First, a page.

* The second example involves the New Zealand Recognized Seasonal Employers Scheme (RSE) to relieve seasonal shortages in the NZ horticulture and viticulture industry through an overseas labour force. The NZ government collaborated with other governments of the Pacific Island Regions to provide the legal requirements and immigration processes to facilitate the influx of workers. Businesses provide employment opportunities to the migrant labour force. On top of that, the government established an evaluation board which includes NGOs such as The New Zealand Council of Trade Unions to monitor key activities, evaluate outcomes and ensuring equity and respect for migrant worker rights. The collaborations between this three sectors of society (government, businesses and civil societies), made sure the benefits of global trade between NZ and Pacific Island Countries are mutual.
* The last example includes the consumer goods multinational, Unilever who has taken significant strides in sustainable living regarding the 2001 mercury poisoning in Kodaikanal, India. NGOs such as Greenpeace were responsible of raising the issue to Unilever about scrap glass containing mercury from a Unilever thermometer factory being sold to a scrap dealer located nearby. This was a breach of Unilever’s procedures as workers’ health and then environment could be adversely affected. Unilever immediately closed the plant and removed the glass scraps and the soil beneath the scrap back to the factory. After negotiations, the Indian and US governments were responsible for providing Unilever legal permits for transporting and recycling these hazardous materials in the United States. The commitment of Unilever in ethical choices combined with the cooperation of civil societies and government organizations help prevent a potential fatal disaster that protected the welfare of international labour.
* Eliminating or reducing poverty through more foreign assistance from advanced industrial countries to 0.7 percent of their GDP. Although I feel it’s a good idea for countries to redistribute wealth to disadvantaged nations in order to help make globalization work, I also think that imposing a general level of GDP assistance without consideration of a country’s individual economic conditions is unfair. In recent years, we saw the EU struggling with the financial collapse of Greece and the spread of investor uncertainty throughout its member nations. In this case, I felt that a reduction of foreign aid to focus on own problems is understandable because if developing nations lose a big trade partner such as the EU due this matter, results will be worse off in the long run for both parties.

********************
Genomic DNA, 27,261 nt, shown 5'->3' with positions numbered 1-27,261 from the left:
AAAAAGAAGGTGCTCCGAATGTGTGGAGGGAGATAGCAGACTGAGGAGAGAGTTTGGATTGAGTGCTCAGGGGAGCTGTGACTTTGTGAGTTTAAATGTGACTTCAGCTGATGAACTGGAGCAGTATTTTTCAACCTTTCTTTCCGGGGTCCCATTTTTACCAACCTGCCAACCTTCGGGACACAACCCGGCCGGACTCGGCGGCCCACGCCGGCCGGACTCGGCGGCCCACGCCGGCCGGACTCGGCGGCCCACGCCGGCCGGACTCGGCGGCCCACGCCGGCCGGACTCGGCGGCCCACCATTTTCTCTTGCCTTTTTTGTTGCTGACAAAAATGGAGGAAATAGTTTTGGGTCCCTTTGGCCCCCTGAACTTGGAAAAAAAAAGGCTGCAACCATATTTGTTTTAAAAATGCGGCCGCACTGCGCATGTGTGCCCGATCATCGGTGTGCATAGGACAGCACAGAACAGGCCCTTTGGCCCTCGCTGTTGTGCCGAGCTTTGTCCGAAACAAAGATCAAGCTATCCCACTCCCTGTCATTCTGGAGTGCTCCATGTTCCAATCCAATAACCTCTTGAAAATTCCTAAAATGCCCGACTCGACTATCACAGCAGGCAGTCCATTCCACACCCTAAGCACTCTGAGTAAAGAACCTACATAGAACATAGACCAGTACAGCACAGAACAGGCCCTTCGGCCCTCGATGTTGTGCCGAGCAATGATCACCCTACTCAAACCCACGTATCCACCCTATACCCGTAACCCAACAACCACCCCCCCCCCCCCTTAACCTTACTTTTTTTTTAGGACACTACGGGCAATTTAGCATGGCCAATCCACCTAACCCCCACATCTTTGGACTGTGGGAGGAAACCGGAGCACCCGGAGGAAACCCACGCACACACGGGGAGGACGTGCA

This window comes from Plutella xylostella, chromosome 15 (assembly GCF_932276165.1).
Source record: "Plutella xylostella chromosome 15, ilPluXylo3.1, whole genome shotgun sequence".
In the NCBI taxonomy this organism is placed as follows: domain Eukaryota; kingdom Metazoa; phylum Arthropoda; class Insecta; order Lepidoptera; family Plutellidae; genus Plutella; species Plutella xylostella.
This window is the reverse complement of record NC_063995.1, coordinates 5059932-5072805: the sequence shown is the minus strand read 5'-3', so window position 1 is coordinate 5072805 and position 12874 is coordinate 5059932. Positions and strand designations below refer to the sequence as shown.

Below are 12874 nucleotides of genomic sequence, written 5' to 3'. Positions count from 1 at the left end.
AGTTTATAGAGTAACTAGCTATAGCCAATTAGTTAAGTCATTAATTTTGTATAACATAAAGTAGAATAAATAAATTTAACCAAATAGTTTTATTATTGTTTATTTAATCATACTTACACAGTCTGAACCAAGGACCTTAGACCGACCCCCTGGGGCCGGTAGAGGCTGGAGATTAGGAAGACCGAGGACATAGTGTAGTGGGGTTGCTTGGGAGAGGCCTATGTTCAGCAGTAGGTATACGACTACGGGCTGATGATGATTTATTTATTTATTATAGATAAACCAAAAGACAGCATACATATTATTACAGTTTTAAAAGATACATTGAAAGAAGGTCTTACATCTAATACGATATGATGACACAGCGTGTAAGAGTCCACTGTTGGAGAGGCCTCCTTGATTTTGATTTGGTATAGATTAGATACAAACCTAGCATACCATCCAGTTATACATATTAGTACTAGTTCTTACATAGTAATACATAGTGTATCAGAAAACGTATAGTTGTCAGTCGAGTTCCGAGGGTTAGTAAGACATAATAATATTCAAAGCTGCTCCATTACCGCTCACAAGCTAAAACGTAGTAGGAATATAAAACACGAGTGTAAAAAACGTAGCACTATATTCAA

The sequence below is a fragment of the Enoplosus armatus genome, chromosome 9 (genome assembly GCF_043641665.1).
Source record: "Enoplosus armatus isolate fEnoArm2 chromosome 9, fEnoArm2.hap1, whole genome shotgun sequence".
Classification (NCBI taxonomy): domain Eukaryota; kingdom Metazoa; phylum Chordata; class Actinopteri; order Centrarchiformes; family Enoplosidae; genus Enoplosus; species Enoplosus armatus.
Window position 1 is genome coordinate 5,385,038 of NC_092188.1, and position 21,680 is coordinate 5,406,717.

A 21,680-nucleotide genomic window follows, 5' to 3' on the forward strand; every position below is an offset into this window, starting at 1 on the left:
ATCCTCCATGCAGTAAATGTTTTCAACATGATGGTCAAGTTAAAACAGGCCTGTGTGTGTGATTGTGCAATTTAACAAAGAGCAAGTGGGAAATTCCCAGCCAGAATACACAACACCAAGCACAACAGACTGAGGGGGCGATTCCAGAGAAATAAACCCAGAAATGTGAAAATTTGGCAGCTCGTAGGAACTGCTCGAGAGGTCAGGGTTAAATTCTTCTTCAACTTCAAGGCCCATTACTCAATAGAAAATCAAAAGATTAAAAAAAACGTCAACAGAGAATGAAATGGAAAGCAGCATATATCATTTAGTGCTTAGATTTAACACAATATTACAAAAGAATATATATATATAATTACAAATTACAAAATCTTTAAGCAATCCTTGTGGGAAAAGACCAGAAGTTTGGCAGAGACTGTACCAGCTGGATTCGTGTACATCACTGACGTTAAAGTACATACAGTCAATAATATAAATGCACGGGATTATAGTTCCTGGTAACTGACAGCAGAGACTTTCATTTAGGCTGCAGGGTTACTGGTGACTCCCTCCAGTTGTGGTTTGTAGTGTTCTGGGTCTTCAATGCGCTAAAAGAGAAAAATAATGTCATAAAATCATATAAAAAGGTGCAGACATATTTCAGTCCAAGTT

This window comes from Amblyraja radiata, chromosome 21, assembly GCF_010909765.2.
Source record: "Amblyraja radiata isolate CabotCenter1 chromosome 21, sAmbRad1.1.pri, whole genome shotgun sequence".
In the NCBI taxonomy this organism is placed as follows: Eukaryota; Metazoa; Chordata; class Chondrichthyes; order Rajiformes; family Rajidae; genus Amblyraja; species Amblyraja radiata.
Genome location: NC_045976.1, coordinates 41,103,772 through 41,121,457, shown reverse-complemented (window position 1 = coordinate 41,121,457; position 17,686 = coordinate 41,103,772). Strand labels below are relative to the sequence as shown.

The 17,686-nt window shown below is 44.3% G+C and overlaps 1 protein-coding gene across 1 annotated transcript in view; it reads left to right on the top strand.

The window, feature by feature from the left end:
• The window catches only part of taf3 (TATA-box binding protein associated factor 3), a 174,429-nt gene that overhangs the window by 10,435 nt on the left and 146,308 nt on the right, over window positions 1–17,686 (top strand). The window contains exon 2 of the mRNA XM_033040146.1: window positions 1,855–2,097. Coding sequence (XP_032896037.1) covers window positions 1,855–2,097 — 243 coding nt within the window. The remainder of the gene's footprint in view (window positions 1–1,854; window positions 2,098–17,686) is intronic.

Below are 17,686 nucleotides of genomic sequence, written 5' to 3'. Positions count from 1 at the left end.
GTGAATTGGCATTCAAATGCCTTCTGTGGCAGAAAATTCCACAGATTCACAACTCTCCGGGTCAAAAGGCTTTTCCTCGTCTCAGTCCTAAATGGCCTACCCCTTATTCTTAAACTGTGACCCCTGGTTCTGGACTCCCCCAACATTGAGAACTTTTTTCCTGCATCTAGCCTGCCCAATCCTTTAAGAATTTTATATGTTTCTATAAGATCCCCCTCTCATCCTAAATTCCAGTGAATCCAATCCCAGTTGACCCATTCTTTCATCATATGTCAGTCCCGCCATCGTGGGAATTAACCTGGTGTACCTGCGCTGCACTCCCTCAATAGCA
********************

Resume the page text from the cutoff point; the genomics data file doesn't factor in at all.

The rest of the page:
* Stigliz also suggested that this foreign assistance should be given in forms of grants instead of loans as well as and an altered approach to conditionality. I agree with this Idea as we saw earlier with Jamaica, most developing countries face the same problem of debt. Jamaica was forced by the IMF and the World Bank to open up trade barriers which forced dependency on other countries and the destruction of local industries. In addition to that, most governmental spending as well as any foreign earnings from exports is used to service this debt and its ever-growing interest instead of investing in the country’s long term development. This severely limits Jamaica from restarting its own economy, making globalization benefits one sided.